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BARTHOLET et al., Appellees, v. CAROLYN RILEY REALTY, INC. et al., Appellants.
Defendants-appellants Carolyn Riley Realty, Inc. and Carolyn Riley (collectively, “Riley”) appeal from the judgment rendered by the Summit County Court of Common Pleas awarding $28,250 in damages to plaintiffs-appellees Allen Bartholet and Leanne Bartholet. We reverse.
In August 1992, the Bartholets purchased a residence in Akron, Ohio. The home had been listed by Riley. The Bartholets sued Riley for, inter alia, fraud in misrepresenting or concealing the condition of the basement. Riley, in turn, sued Sheila Eaton, a former agent for Riley, and Robert and Mary Zwisler, the owners of the home, alleging that these third-party defendants were the actual and proximate cause of any damages suffered by the Bartholets. The third-party defendants counterclaimed against Riley. By the time of trial, all causes of action had been settled except for the allegations of the Bartholets against Riley. After a bench trial, the trial court found Riley liable for fraud and awarded compensatory damages of $28,250.
Riley appeals only the size of the damage award. Riley's sole assignment of error is as follows:
“In a homeowners action for compensatory damages for a basement water problem, the trial court reversibly erred in awarding $28,000 in ‘cost of repair’ damages, when the problem had already been fixed at no cost to the homeowners, and where the awarded damages exceeded the $3,000 diminution in market value attributable to the water problem.”
In analyzing the damages issue, the trial court cited the settled rule for temporary and reparable injury to real property:
“If restoration can be made, the measure of damages is the reasonable cost of restoration, plus the reasonable value of the loss of the use of the property between the time of the injury and the restoration, unless such cost of restoration exceeds the difference in the market value of the property as a whole before and after the injury, in which case the difference in the market value before and after the injury becomes the measure.” Ohio Collieries Co. v. Cocke (1923), 107 Ohio St. 238, 140 N.E. 356, paragraph five of the syllabus.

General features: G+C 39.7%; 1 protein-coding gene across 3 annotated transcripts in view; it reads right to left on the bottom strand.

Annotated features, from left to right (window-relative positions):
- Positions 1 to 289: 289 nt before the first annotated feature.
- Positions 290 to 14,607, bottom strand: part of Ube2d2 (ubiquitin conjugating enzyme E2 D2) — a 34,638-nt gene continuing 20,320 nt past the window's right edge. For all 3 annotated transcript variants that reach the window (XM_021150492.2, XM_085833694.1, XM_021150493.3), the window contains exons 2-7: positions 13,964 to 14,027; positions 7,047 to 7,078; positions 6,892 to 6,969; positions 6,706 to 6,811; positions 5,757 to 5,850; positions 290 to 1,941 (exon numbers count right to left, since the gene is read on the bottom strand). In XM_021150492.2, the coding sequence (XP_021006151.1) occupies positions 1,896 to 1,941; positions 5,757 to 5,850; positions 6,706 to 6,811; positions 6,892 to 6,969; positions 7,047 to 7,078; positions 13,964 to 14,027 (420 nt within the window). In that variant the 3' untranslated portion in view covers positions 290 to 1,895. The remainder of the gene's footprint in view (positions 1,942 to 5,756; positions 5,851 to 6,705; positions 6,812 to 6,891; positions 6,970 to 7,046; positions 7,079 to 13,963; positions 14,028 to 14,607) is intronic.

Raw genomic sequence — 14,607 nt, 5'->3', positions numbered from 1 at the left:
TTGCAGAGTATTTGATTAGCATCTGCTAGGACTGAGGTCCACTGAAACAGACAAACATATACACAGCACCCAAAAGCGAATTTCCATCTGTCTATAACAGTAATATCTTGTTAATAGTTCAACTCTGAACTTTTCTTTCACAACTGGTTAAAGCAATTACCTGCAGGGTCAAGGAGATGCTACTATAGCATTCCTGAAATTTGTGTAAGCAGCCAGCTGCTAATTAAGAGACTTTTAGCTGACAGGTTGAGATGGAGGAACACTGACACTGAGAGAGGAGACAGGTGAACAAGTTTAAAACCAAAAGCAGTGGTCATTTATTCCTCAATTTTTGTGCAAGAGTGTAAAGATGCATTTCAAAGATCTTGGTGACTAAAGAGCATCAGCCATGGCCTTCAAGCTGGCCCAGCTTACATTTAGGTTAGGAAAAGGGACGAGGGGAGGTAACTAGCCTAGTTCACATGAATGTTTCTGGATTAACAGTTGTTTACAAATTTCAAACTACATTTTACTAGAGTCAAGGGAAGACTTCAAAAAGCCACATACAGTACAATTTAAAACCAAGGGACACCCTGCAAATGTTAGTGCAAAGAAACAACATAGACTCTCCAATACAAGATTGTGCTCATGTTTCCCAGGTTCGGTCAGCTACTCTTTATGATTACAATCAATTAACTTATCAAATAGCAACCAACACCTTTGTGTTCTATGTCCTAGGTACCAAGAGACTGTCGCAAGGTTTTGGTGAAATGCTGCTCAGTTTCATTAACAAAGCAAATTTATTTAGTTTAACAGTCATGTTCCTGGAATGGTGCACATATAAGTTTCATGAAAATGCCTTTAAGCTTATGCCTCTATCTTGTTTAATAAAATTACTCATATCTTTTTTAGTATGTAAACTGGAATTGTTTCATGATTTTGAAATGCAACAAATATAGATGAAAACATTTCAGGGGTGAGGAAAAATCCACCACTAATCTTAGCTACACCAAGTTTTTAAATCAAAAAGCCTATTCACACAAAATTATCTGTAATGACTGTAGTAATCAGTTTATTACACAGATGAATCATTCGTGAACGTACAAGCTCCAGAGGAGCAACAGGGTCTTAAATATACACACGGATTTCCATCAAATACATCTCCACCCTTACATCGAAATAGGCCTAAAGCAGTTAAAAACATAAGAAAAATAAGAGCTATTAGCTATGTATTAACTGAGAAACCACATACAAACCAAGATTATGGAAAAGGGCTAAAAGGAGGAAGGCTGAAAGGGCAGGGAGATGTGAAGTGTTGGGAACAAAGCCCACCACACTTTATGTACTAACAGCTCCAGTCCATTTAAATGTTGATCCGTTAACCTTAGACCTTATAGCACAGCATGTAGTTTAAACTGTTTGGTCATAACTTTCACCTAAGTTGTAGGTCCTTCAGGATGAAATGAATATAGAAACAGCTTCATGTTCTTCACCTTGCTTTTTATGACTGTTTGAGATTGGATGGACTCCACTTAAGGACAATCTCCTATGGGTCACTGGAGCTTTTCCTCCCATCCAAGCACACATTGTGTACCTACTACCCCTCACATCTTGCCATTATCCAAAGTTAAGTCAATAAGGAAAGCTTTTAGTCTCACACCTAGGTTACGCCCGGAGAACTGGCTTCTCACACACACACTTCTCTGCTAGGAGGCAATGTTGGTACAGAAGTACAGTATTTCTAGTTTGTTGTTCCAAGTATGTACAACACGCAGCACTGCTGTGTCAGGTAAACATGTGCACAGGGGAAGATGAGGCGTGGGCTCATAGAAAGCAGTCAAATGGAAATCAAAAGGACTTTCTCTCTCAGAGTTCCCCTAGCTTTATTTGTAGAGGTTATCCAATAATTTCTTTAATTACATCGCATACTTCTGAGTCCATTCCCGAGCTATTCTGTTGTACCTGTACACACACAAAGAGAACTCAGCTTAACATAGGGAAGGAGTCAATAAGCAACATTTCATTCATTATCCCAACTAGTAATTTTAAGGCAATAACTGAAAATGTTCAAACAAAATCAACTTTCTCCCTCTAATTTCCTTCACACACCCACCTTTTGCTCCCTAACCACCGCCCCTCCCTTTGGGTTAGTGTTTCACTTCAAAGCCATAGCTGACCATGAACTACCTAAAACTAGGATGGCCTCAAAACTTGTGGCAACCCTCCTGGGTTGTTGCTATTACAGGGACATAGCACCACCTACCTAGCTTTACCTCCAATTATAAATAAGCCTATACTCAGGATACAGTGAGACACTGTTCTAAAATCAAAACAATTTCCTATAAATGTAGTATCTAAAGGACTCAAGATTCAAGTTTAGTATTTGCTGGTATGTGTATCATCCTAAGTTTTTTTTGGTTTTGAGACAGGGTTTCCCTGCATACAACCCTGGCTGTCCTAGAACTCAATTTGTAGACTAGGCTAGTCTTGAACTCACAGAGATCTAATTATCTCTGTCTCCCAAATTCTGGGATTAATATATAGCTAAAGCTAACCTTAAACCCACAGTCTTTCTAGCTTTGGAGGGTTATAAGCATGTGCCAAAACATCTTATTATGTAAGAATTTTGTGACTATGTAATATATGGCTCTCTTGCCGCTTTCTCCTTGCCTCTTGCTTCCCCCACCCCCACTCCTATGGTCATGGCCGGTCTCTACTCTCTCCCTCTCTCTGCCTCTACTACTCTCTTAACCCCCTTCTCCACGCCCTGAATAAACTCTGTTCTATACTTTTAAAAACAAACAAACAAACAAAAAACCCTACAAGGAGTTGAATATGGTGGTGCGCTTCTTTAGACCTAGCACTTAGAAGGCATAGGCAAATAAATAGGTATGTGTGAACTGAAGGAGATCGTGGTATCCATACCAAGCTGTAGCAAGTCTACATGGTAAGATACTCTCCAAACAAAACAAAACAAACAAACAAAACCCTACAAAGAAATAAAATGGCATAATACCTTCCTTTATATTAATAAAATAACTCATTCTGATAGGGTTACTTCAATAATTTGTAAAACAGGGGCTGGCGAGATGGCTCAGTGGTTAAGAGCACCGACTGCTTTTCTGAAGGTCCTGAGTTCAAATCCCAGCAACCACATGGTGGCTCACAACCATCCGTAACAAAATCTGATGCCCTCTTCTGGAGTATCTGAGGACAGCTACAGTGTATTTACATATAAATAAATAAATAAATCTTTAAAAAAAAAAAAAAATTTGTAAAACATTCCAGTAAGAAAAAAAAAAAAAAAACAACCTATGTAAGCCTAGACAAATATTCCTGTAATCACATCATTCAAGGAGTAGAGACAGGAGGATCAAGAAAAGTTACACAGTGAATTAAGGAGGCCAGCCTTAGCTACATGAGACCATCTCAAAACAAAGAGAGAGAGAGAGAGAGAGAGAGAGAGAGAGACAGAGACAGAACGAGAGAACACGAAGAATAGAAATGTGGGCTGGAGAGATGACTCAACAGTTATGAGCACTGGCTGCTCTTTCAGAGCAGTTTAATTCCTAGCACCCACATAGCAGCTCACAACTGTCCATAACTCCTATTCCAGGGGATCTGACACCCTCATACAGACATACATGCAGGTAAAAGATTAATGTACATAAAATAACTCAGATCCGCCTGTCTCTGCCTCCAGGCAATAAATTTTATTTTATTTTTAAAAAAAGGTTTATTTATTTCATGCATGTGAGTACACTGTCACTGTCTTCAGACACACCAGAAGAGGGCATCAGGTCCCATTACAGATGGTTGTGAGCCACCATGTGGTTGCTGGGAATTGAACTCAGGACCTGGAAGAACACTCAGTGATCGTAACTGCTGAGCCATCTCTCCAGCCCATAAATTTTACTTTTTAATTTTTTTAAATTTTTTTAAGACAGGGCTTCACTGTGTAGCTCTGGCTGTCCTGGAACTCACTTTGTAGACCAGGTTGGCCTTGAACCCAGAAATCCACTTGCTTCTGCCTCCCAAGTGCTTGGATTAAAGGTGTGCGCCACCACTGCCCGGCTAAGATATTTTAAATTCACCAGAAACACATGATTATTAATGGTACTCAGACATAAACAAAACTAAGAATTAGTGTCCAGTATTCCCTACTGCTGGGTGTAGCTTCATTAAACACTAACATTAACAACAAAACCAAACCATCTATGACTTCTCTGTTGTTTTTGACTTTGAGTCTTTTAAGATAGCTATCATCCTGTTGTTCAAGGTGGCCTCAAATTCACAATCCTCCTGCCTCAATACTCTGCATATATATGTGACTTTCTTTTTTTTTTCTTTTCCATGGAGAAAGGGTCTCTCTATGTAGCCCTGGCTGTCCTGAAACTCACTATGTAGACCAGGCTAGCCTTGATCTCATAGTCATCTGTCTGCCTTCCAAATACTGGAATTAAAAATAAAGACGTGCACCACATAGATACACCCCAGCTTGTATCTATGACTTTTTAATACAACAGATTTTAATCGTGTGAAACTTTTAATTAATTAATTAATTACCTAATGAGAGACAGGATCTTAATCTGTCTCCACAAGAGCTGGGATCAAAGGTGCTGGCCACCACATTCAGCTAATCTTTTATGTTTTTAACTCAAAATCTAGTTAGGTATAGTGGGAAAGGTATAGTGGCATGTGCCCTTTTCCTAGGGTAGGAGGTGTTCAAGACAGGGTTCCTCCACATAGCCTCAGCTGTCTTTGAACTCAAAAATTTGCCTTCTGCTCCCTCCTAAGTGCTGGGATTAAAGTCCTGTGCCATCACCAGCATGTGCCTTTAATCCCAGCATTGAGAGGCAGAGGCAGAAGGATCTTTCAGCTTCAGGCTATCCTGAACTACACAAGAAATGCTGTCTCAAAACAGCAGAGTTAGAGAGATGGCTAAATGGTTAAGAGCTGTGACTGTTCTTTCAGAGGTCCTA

Having noted that Leanne Bartholet testified that she and her husband desire to live in the house and not to sell the house, the trial court relied upon the following modification of the Ohio Collieries Co. rule advanced by the First District Court of Appeals:
“In an action for temporary damages to a building that the owner does not plan to sell but intends to use as his home in accordance with his personal tastes and wishes, when restoration is practical and reasonable, the owner is entitled to be compensated fairly and reasonably for his loss even though the market value of the building may not have been substantially decreased by the tort. The owner may recover as damages the fair cost of restoring his home to a reasonable approximation of its former condition, and his failure to prove the difference between the value of the whole property just before the damage was done and immediately thereafter is not fatal to the owner's lawsuit. The diminution in overall value is relevant to the issue of damages, and evidence about such diminution, whether presented by the plaintiff or the defendant, may be taken into consideration in assessing the reasonableness of damages.” (Emphasis added.) Adcock v. Rollins Protective Serv. Co. (1981), 1 Ohio App.3d 160, 161, 1 OBR 471, 440 N.E.2d 548, 550.
In doing so, the trial court determined damages based solely on the costs of repairing the flooding problem without considering the diminution in value of the home that resulted from the flooding problem.
Professional excavator Donald McElravy opined that a “French drain” or trench system, built around the perimeter of the house, would remedy the water problem in the basement. McElravy further opined that it would cost $25,000 to install such a system. Dr. Youram Echstein, a licensed hydrogeologist and a professor of geology, stated that the plan outlined in a repair estimate prepared by McElravy's excavation firm would remedy the water problem. Echstein also stated that, prior to the installation of such a system, computations and tests costing $3,000 would have to be conducted.
The trial court entered judgment for the Bartholets against Riley for $28,250, by adopting the experts' figures and adding to them $250 to reflect the deductible paid by the Bartholets to the carrier of their homeowners' insurance for damage caused by two flooding accidents.